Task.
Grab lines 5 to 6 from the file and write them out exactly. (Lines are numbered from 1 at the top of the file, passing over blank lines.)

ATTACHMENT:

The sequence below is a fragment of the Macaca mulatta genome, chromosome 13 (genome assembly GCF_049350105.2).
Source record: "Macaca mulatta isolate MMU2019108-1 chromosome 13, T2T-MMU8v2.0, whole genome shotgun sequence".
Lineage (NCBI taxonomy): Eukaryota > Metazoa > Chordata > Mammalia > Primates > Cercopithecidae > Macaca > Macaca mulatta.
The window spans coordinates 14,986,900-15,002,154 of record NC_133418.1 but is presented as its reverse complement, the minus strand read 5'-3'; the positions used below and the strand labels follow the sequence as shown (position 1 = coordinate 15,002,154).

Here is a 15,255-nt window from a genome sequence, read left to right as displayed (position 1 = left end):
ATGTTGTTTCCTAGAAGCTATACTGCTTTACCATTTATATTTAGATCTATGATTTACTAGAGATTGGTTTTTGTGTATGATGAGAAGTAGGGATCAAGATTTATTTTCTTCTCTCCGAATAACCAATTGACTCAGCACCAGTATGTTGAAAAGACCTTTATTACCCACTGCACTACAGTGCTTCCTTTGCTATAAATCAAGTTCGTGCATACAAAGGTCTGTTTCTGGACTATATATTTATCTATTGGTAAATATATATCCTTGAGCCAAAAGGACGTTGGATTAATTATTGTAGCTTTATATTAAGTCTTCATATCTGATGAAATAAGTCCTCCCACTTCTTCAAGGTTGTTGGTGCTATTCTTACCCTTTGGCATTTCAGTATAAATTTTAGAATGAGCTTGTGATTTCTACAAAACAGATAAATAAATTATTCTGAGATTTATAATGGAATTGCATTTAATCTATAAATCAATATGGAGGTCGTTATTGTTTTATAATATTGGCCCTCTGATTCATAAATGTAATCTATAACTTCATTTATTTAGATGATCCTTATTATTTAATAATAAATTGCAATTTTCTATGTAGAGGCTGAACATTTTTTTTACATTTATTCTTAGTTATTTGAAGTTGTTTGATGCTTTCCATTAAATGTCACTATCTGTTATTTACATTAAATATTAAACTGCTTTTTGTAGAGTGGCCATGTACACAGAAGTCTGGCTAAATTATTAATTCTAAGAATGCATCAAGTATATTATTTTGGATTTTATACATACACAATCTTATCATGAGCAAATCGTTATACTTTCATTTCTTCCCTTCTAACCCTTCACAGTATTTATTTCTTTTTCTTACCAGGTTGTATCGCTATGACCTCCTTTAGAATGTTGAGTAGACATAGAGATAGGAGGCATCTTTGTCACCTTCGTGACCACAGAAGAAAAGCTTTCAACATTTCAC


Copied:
Here is a 15,255-nt window from a genome sequence, read left to right as displayed (position 1 = left end):
ATGTTGTTTCCTAGAAGCTATACTGCTTTACCATTTATATTTAGATCTATGATTTACTAGAGATTGGTTTTTGTGTATGATGAGAAGTAGGGATCAAGATTTATTTTCTTCTCTCCGAATAACCAATTGACTCAGCACCAGTATGTTGAAAAGACCTTTATTACCCACTGCACTACAGTGCTTCCTTTGCTATAAATCAAGTTCGTGCATACAAAGGTCTGTTTCTGGACTATATATTTATCTATTGGTAAATATATATCCTTGAGCCAAAAGGACGTTGGATTAATTATTGTAGCTTTATATTAAGTCTTCATATCTGATGAAATAAGTCCTCCCACTTCTTCAAGGTTGTTGGTGCTATTCTTACCCTTTGGCATTTCAGTATAAATTTTAGAATGAGCTTGTGATTTCTACAAAACAGATAAATAAATTATTCTGAGATTTATAATGGAATTGCATTTAATCTATAAATCAATATGGAGGTCGTTATTGTTTTATAATATTGGCCCTCTGATTCATAAATGTAATCTATAACTTCATTTATTTAGATGATCCTTATTATTTAATAATAAATTGCAATTTTCTATGTAGAGGCTGAACATTTTTTTTACATTTATTCTTAGTTATTTGAAGTTGTTTGATGCTTTCCATTAAATGTCACTATCTGTTATTTACATTAAATATTAAACTGCTTTTTGTAGAGTGGCCATGTACACAGAAGTCTGGCTAAATTATTAATTCTAAGAATGCATCAAGTATATTATTTTGGATTTTATACATACACAATCTTATCATGAGCAAATCGTTATACTTTCATTTCTTCCCTTCTAACCCTTCACAGTATTTATTTCTTTTTCTTACCAGGTTGTATCGCTATGACCTCCTTTAGAATGTTGAGTAGACATAGAGATAGGAGGCATCTTTGTCACCTTCGTGACCACAGAAGAAAAGCTTTCAACATTTCAC